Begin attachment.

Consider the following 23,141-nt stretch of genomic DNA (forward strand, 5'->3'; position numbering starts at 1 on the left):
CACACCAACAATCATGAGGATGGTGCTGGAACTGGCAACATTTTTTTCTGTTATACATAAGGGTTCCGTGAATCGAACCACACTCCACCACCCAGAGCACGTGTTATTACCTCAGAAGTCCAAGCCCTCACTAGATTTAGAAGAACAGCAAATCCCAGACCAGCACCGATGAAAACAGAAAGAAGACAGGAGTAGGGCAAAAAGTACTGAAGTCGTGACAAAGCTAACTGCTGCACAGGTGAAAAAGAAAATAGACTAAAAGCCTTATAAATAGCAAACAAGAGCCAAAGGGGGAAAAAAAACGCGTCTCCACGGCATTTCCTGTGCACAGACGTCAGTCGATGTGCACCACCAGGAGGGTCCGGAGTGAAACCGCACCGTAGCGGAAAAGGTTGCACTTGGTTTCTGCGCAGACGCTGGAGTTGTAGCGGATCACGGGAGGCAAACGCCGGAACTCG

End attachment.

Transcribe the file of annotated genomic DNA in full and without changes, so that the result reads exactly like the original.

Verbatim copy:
Consider the following 23,141-nt stretch of genomic DNA (forward strand, 5'->3'; position numbering starts at 1 on the left):
CACACCAACAATCATGAGGATGGTGCTGGAACTGGCAACATTTTTTTCTGTTATACATAAGGGTTCCGTGAATCGAACCACACTCCACCACCCAGAGCACGTGTTATTACCTCAGAAGTCCAAGCCCTCACTAGATTTAGAAGAACAGCAAATCCCAGACCAGCACCGATGAAAACAGAAAGAAGACAGGAGTAGGGCAAAAAGTACTGAAGTCGTGACAAAGCTAACTGCTGCACAGGTGAAAAAGAAAATAGACTAAAAGCCTTATAAATAGCAAACAAGAGCCAAAGGGGGAAAAAAAACGCGTCTCCACGGCATTTCCTGTGCACAGACGTCAGTCGATGTGCACCACCAGGAGGGTCCGGAGTGAAACCGCACCGTAGCGGAAAAGGTTGCACTTGGTTTCTGCGCAGACGCTGGAGTTGTAGCGGATCACGGGAGGCAAACGCCGGAACTCG